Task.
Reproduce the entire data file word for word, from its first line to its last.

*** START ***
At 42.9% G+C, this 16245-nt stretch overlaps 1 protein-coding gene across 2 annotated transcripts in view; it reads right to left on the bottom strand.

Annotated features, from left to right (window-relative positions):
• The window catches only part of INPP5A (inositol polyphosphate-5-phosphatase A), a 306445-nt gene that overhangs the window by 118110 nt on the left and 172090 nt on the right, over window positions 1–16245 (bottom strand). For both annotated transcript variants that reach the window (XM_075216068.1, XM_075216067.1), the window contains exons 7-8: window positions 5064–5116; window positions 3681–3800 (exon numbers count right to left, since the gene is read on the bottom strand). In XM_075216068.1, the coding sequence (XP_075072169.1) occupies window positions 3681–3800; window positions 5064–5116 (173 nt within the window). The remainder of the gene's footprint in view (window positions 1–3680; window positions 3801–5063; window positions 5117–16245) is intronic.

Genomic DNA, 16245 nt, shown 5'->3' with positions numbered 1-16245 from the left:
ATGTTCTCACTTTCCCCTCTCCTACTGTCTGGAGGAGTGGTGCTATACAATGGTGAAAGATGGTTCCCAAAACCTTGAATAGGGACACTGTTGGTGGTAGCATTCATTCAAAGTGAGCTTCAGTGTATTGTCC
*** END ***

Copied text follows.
At 42.9% G+C, this 16245-nt stretch overlaps 1 protein-coding gene across 2 annotated transcripts in view; it reads right to left on the bottom strand.

Annotated features, from left to right (window-relative positions):
• The window catches only part of INPP5A (inositol polyphosphate-5-phosphatase A), a 306445-nt gene that overhangs the window by 118110 nt on the left and 172090 nt on the right, over window positions 1–16245 (bottom strand). For both annotated transcript variants that reach the window (XM_075216068.1, XM_075216067.1), the window contains exons 7-8: window positions 5064–5116; window positions 3681–3800 (exon numbers count right to left, since the gene is read on the bottom strand). In XM_075216068.1, the coding sequence (XP_075072169.1) occupies window positions 3681–3800; window positions 5064–5116 (173 nt within the window). The remainder of the gene's footprint in view (window positions 1–3680; window positions 3801–5063; window positions 5117–16245) is intronic.

Genomic DNA, 16245 nt, shown 5'->3' with positions numbered 1-16245 from the left:
ATGTTCTCACTTTCCCCTCTCCTACTGTCTGGAGGAGTGGTGCTATACAATGGTGAAAGATGGTTCCCAAAACCTTGAATAGGGACACTGTTGGTGGTAGCATTCATTCAAAGTGAGCTTCAGTGTATTGTCC